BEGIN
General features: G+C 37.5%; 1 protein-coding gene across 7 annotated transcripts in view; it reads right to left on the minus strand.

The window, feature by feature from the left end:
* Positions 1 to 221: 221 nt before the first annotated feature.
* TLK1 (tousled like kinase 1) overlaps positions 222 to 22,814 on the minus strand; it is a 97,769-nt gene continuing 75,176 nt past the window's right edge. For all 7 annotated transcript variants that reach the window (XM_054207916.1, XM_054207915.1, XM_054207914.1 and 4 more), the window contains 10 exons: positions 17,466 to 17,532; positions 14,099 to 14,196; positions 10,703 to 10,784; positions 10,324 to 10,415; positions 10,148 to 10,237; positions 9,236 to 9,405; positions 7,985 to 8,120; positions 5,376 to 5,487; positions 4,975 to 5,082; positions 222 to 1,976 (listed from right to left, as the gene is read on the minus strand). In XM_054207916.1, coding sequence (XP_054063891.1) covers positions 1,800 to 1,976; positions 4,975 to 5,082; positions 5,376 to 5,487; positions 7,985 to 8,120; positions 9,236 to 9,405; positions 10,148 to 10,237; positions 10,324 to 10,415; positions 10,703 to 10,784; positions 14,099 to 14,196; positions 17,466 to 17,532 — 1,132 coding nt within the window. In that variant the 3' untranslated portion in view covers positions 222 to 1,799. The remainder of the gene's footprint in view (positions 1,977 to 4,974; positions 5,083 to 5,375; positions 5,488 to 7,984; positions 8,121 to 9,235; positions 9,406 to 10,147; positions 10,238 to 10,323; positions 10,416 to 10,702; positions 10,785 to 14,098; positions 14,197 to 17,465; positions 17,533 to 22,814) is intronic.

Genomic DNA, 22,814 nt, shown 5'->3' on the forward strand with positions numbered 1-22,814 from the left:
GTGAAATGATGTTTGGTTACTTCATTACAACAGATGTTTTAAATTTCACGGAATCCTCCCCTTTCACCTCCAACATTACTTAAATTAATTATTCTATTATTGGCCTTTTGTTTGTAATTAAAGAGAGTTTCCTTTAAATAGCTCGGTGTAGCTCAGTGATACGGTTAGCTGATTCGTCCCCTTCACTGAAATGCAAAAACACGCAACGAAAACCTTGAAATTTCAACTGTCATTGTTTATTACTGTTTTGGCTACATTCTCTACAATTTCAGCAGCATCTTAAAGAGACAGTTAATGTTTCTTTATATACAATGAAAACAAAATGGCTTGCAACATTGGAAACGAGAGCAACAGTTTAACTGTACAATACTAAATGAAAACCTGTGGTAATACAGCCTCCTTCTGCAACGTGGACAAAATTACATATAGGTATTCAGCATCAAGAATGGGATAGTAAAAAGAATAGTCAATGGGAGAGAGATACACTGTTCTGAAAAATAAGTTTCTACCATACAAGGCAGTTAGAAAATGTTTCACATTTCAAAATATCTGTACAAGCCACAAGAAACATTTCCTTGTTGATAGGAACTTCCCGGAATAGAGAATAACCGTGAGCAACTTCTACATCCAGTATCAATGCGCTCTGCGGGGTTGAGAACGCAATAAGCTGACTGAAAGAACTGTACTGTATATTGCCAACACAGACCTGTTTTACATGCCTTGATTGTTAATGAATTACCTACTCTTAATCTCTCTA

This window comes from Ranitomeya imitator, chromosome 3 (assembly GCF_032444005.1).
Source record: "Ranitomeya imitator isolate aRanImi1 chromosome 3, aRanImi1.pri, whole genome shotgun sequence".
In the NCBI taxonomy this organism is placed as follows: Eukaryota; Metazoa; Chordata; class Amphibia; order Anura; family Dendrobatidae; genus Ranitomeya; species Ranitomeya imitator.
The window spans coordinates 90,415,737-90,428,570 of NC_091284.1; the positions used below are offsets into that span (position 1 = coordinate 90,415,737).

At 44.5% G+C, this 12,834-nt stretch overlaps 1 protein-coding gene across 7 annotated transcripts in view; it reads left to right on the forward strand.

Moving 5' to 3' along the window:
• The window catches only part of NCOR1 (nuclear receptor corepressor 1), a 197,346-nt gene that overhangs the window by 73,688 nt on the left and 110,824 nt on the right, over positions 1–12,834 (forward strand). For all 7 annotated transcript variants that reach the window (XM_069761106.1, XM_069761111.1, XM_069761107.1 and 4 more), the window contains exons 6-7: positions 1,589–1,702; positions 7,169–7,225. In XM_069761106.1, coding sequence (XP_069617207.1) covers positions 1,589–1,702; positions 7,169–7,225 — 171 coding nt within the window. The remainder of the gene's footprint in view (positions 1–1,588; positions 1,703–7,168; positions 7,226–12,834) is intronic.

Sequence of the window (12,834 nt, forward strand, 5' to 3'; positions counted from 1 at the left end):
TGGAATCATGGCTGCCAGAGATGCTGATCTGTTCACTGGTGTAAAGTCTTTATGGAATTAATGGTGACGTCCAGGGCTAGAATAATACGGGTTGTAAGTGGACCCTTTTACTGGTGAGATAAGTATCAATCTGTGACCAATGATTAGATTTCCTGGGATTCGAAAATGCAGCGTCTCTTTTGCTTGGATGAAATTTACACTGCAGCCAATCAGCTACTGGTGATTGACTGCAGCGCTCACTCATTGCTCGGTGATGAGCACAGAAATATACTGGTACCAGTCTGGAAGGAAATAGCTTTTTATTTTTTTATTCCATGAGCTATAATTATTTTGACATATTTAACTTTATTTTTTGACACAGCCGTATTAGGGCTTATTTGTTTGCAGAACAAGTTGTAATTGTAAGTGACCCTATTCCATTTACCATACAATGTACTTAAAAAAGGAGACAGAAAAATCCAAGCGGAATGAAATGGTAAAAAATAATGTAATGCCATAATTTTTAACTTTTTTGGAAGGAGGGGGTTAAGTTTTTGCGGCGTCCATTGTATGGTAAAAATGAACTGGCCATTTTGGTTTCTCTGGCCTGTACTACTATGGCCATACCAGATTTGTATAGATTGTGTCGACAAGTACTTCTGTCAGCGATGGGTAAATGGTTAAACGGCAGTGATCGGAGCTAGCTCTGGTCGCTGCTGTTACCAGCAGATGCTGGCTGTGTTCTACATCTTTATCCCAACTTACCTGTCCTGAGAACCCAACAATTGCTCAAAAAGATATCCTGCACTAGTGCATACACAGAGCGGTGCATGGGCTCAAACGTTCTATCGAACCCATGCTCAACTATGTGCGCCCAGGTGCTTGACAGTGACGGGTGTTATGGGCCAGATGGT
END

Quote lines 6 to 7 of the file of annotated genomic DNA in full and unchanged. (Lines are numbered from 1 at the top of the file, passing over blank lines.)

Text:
GTGAAATGATGTTTGGTTACTTCATTACAACAGATGTTTTAAATTTCACGGAATCCTCCCCTTTCACCTCCAACATTACTTAAATTAATTATTCTATTATTGGCCTTTTGTTTGTAATTAAAGAGAGTTTCCTTTAAATAGCTCGGTGTAGCTCAGTGATACGGTTAGCTGATTCGTCCCCTTCACTGAAATGCAAAAACACGCAACGAAAACCTTGAAATTTCAACTGTCATTGTTTATTACTGTTTTGGCTACATTCTCTACAATTTCAGCAGCATCTTAAAGAGACAGTTAATGTTTCTTTATATACAATGAAAACAAAATGGCTTGCAACATTGGAAACGAGAGCAACAGTTTAACTGTACAATACTAAATGAAAACCTGTGGTAATACAGCCTCCTTCTGCAACGTGGACAAAATTACATATAGGTATTCAGCATCAAGAATGGGATAGTAAAAAGAATAGTCAATGGGAGAGAGATACACTGTTCTGAAAAATAAGTTTCTACCATACAAGGCAGTTAGAAAATGTTTCACATTTCAAAATATCTGTACAAGCCACAAGAAACATTTCCTTGTTGATAGGAACTTCCCGGAATAGAGAATAACCGTGAGCAACTTCTACATCCAGTATCAATGCGCTCTGCGGGGTTGAGAACGCAATAAGCTGACTGAAAGAACTGTACTGTATATTGCCAACACAGACCTGTTTTACATGCCTTGATTGTTAATGAATTACCTACTCTTAATCTCTCTA

This window comes from Ranitomeya imitator, chromosome 3 (assembly GCF_032444005.1).